Neither discovery nor invention was necessary to do this. The defendants' witnesses, upon the defence of want of novelty, refer to several forms of corrugated iron previously used, and all would fill the specification and claim made by the complainant. . The fact that the iron, at the point of contact with the wood, is double in thickness, or that the nail holes at the joints may be made elongated in order not to interfere with the nails in case of expansion or contraction, lengthwise, of the corrugations, will not sustain the patent; nor will his manner of forming the joints connecting the several sections of ing aid him. There is no novelty in the latter. The bill is dismissed, with costs.
and others v. THE FERRy-BoAT F. B. NIMIOB:.
(District Oourt, W.
Pennsylvania. - - 1880.)
ADmRALTY-SEAMEN'S WAGES-REV. ST. H 4546 AND 4547.-The pro. cedure alithorized by sections 4546 and 4547 of the Revised Statutes, in relation to seamen's wages, is a summary and cumulative remedy given to seamen, which they may pursue at their option; but they are not thereby deprived of the right in the first instance to the ordinary admiralty process against a vessel, upon a direct application to the court or judge. .ADMIRALTY JURISDICTION-FERRY-BoAT.-A steam ferry-boat, plying between two points on the opposite sides of the Ohio river, within the same state and county, is subject to admiralty jurisdiction.
Knox <t Reed, for libellants. Barton <t Sons, for respondent. ACHESON, D. J. In this case Alonzo Murray presented in open court his libel for wages against the steamboat F. B. Nimick, wherein he alleges "that the said steamboat is a vessel duly enrolled and licensed under the taws of the United States, in the office of the surveyor of customs for the port of Pittsburgh, and has been engaged in navigating the Ohio river." The court ordered the libel to be filed and process to issue against the boat.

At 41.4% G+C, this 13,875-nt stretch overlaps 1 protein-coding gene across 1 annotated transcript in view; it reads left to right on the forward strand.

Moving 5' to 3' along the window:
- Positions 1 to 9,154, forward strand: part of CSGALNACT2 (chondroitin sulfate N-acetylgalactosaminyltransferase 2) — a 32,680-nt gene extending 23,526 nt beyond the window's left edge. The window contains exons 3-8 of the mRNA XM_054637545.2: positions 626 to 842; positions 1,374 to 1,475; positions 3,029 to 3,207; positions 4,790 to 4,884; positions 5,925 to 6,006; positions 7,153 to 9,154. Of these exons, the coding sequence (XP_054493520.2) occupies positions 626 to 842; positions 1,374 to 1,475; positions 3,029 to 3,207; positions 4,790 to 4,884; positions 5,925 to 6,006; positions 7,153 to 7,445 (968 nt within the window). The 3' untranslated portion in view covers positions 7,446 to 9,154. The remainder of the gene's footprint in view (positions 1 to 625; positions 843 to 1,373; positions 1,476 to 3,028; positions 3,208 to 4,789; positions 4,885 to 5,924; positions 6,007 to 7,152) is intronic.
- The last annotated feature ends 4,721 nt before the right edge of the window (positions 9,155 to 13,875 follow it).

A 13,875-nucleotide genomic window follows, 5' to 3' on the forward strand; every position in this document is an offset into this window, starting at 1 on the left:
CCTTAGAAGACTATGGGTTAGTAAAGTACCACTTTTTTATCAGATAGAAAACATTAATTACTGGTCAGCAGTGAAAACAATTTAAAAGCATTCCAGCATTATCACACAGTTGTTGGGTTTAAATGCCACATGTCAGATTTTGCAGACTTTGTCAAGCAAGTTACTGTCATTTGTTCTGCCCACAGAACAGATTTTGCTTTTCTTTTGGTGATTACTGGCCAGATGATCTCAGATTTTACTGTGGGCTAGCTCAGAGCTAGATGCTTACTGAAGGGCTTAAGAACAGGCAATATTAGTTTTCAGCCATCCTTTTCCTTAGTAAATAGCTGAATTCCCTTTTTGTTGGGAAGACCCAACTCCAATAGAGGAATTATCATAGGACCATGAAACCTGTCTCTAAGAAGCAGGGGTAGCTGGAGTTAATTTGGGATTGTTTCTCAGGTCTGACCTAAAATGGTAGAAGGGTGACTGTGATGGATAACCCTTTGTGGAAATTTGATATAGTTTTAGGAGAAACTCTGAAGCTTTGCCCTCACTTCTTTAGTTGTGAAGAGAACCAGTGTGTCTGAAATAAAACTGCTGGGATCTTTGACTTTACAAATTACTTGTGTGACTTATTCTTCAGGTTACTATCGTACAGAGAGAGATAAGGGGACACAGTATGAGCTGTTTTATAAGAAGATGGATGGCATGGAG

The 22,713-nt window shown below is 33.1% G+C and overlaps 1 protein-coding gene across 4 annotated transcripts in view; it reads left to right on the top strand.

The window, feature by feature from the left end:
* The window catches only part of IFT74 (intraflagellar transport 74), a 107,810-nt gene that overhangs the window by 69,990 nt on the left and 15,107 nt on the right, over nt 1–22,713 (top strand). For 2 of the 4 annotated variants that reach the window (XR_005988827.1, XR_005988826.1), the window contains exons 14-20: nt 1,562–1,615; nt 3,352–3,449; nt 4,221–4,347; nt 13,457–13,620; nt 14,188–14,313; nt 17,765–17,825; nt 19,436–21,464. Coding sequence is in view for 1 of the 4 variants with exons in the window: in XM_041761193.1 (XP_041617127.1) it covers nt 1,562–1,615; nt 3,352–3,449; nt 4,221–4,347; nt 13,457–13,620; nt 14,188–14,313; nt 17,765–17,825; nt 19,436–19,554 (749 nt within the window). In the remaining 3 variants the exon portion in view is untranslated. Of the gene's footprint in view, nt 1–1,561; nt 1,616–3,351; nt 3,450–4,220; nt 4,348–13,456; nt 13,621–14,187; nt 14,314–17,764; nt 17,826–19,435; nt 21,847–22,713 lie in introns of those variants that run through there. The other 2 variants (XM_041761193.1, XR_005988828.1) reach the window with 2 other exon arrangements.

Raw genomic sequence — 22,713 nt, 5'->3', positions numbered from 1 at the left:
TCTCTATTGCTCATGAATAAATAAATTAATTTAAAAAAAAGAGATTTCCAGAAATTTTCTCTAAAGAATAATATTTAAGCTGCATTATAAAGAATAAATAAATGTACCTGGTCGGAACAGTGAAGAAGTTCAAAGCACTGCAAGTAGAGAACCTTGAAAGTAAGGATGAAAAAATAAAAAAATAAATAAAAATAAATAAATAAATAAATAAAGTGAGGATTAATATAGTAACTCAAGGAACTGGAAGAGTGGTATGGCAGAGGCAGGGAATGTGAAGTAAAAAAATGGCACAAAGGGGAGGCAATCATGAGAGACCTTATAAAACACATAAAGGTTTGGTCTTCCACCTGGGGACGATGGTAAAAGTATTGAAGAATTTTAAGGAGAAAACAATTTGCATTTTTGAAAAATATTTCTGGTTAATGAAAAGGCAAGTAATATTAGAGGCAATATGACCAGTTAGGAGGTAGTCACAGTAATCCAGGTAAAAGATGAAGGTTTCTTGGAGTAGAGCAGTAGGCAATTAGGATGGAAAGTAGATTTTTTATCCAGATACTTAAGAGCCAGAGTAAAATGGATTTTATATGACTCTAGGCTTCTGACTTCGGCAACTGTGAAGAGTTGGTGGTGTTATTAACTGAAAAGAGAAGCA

HURRAY fl. FERRY-BOAT.
. T. W. Fowler, the owner of the boat, has moved the court to quash the proceedings and dismiss the libel, for the following reasons: . "First. That said libel filed by said libellant is. a claim for seaman's wages, and that the said libellant has not complied with the act of congress, (July 20, 1790, Rev. St. §§ 4:54:6 and 4:547,) in not having a commissioner certify to this honQrable court sufficient cause of complaint, as required by the terms of said act." "Second. That said respondent's vessel is a. steam boat, running between two points or places in the same state, within the body of the same county, to-wit, between the foot Qf Locust street, Allegheny City, Pennsylvania, and Cork's run, on the opposite side, being enrolled and licensed as such at her home port, the city of Pittsburgh. " In support of the motion, there has been produced and £led a certified copy of the boat's enrollment, showing that she ia a steam ferry-boat of 64: tons, and the libellant admits it to be true that, during the period covered by his claim for wages, the vessel plied as a steam ferry-boat between points Qn opposite sides of the Ohio river, to-wit: Allegheny City and Cork's run, within the county of Allegheny and state of Pennsylvania. 1. SeQtions 4:54:6 and 4:54:7, of the United States Revised Statutes, which re-enact substantially the provisions of section 6 of the act of July 20, 1790, provide that if the wages of any seaman are not paid after they become due and payable, Qr in case of a dispute touching the same, the district judge, Qr, in certain cases, any judge or justice of the peace, or any eommissioner of a circuit court, may summon the master of the vessel to appear before him and show cause why process should not issue against the vessel; and if the master neglects to appear, or appearing does not show ,hat the wages are paid or otherwise settled or forfeited, and if the dispute is not forthwith settled, the judge, justice or commissioner shall certify to the clerk of the district court that there is sufficient (lause whereon to found admiralty process, and thereupon the clerk shall issue process against the vessel, etc.